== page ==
You know, when you come to think of it, he thought,
It wasn’t much.
A bit of scoff, and a drink.
Somewhere warm and dry for it to kip every night.
But the returns he got from that dog Bobby!
It had been a companion
Always ready to wag its tail and be stroked.
And if he ever felt depressed or fed up,
There was Bobby, gazing at him with those
Soft, gentle dog’s eyes,
The old tail going twenty to the dozen.
It never failed to cheer him up.
Bobby was his mate.
Someone he could tell his troubles and his dreams to.
But Bobby had been dead about six months now.
They’d been inseparable, went everywhere together.
What was it that fellah had said in the pub?
“Dogs are only animals and they haven’t got a soul.”
He smiled to himself, and thought
Just shows how much that fellah knows,
Brian Jacques had a gift for creating a voice for his characters, not only in his Redwall series, but also in his poetry. And sometimes that voice was quite striking in its forlornness, such as the character of McCann in “Plonky,” a drunk wandering Paradise St. in Liverpool, England, circa 1970s. Give it a read and listen here.
Plonky, by Brian Jacques
Even the cheapest wine was expensive now
McCann held the bottle out at arm’s length
So he could read the label without putting his specs on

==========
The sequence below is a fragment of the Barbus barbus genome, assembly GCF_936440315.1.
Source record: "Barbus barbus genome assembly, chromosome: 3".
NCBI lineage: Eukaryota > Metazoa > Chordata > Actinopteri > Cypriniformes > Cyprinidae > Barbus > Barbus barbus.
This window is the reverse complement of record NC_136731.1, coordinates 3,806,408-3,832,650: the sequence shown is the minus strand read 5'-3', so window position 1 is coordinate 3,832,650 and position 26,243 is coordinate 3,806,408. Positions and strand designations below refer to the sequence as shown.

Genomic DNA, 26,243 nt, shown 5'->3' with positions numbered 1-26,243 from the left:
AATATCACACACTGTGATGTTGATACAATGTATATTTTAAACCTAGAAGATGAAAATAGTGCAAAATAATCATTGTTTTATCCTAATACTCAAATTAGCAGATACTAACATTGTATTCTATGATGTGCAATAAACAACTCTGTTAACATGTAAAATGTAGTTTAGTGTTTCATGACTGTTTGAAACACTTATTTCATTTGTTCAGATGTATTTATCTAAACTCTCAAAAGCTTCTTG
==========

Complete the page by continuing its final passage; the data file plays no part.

“Fine Olde Port Style Ruby Wine-
Produce of More Than One Country” it said
Two pretty young girls passing along Paradise Street
Saw the old man holding the bottle out.
They both laughed. One of them said “Cheers!”
McCann stared at them
And to discourage further familiarities
He stuffed the bottle back into his Mac pocket
Horked noisily, and spat on the pavement.
The girls hurried off back to work
As he closed his eyes, and leaned back on the bench,
The dappled Shadows from the bushes behind giving
His face a leprous look.
Plonk. Where’d had he first heard the word?
1944. On the front steps of that little Italian church-
What was it called now?- Santa Therese de Liscious-
He could remember the statue outside.
It was a lady, dressed as a nun, with a face like a Madonna.
Sargent Thomas had translated the Latin inscription
Beneath the statue for the benefit
Of McCann and his mates.
“After my death I will let fall a shower of roses.”
The soldiers had laughed and sang “April Showers.”
They bought rough red wine from a man
Who sold it off the back of a cart.
“Chianti del Classico” it was called.